SLIDELL, La. — There was some suspicious activity in Slidell Thursday night. Police were called to Slidell High School around 8 pm and found a 7-foot alligator making himself at home near some school buses.

"It was a very big concern for us last night," said Daniel Seauzeneau, PIO. "It doesn't happen every day but this time of year it happens a lot."

When officers got to the campus, he ran. There's no word on where the gator came from, but knowing the school was going to be busy with kids and adults by the next morning, officers moved swiftly to get the alligator to a safe place.

"Obviously with an alligator at a local high school, it's not in its natural habitat," he said. "There's a protocol we follow. If it's a small alligator under three feet, we call our local animal control but a larger alligator we call Wildlife and Fisheries."

"We're dealing with about 3,000 nuisance complaints a year statewide, not all those complaints result in an alligator being caught," said Jeb Linscombe with the Louisiana Department of Wildlife and Fisheries. "Somewhere between 1,500 and 2,000 of those complaints end up with the removal from the property."

Linscombe says about 65 Louisiana trappers are contracted by the department to get nuisance alligators, all are trained hunters and are licensed.

"A nuisance alligator is deemed to be a threat to humans, pets, or livestock or something of that nature," he said. "Just the mere presence of an alligator does not mean it's a nuisance. For example an alligator in its natural habitat would not be a nuisance gator."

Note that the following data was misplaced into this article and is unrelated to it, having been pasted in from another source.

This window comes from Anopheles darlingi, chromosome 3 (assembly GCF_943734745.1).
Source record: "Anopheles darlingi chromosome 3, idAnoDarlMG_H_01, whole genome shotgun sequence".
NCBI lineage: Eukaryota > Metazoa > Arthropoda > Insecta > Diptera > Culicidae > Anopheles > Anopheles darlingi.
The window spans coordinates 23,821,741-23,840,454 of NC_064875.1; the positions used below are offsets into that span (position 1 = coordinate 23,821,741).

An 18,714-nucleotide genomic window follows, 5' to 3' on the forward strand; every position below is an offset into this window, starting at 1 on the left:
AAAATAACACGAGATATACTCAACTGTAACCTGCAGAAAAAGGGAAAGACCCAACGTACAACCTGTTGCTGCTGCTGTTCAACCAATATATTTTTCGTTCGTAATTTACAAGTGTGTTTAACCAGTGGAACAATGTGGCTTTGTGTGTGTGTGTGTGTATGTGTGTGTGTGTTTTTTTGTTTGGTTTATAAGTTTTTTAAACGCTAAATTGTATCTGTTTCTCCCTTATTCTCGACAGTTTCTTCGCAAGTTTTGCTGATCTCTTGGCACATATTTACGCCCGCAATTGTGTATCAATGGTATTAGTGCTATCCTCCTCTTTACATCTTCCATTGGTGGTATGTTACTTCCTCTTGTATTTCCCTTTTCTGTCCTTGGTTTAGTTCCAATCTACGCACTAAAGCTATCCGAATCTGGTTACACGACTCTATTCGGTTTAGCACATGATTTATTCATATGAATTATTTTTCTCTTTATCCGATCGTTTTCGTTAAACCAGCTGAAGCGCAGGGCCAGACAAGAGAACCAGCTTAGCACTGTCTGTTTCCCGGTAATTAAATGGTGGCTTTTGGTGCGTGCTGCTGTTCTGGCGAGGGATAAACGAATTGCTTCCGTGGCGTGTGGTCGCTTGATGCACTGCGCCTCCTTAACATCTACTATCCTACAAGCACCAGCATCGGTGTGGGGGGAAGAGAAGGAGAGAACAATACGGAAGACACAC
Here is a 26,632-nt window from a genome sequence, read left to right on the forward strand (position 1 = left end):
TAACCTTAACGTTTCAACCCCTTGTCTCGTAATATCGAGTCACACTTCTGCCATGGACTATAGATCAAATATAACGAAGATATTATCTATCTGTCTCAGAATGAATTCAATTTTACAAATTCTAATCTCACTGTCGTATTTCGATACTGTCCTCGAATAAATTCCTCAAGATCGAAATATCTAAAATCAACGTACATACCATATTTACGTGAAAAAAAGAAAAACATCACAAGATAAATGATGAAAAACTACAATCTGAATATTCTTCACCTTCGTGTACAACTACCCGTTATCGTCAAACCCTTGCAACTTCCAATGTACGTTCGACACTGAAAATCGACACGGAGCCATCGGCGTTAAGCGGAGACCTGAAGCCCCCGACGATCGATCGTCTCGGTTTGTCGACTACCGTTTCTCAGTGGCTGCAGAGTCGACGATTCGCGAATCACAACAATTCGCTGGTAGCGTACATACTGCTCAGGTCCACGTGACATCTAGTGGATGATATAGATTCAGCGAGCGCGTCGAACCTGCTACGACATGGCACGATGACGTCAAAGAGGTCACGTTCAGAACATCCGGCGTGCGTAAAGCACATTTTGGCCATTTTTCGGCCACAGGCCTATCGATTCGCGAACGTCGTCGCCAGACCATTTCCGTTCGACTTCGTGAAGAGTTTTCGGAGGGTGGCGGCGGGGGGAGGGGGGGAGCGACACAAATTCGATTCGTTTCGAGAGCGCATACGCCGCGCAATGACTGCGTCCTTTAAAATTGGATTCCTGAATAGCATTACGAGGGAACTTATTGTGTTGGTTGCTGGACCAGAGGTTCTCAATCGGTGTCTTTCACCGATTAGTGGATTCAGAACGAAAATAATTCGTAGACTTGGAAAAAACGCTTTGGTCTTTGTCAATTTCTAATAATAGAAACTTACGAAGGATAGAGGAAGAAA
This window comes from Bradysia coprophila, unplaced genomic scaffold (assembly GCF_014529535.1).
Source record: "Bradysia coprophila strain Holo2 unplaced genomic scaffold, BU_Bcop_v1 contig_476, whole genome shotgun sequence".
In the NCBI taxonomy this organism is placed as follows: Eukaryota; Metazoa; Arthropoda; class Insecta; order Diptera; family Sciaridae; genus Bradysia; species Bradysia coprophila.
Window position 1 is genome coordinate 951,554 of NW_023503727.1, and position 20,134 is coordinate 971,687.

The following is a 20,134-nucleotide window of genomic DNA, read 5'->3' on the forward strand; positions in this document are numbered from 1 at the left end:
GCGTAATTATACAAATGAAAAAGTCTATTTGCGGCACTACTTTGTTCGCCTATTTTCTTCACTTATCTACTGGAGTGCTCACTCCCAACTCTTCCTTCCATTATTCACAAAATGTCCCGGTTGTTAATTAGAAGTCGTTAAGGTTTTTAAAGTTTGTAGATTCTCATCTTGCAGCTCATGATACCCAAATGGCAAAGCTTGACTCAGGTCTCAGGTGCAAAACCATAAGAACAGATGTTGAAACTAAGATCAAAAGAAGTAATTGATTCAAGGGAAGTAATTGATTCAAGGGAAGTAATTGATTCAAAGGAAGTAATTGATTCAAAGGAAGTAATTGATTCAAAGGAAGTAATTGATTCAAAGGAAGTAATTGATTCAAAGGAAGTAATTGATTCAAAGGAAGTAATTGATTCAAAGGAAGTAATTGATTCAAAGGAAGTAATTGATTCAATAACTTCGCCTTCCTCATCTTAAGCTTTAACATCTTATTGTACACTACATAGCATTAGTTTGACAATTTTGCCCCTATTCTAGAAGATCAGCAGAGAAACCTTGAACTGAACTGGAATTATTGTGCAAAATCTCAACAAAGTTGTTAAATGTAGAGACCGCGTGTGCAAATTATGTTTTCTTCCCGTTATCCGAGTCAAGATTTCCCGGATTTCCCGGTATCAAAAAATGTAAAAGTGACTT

These calls, he says, happen all over the state. However, they're more common in populated areas near rural environments.

"A good example of that would be the entire Northshore of Lake Pontchartrain," he said. "For example, St. Tammany Parish. You have a lot of subdivisions which are built right on the fringe of the lake, surrounded by wetlands, which is the alligators natural habitat."

Thursday's alligator put up a fight, but was caught.

"He did not comply with our officers, he fled and he resisted arrest for sure," said Seuzeneau. "But we got him and it was dealt with properly and put back in its natural habitat. He was properly handled."

The case is closed, but police say they're ready for when the next four-legged criminal goes into unwanted territory.

"For trained hunters who know what they're doing, and doing everything the right way it's not dangerous. Each scenario is different in how the trapper is going to catch the animal, the timing in how he's going to do it and the trapper goes out and hopefully rectifies the situation," said Linscombe.

For more information on nuisance alligators go here.

To report a nuisance alligator go here.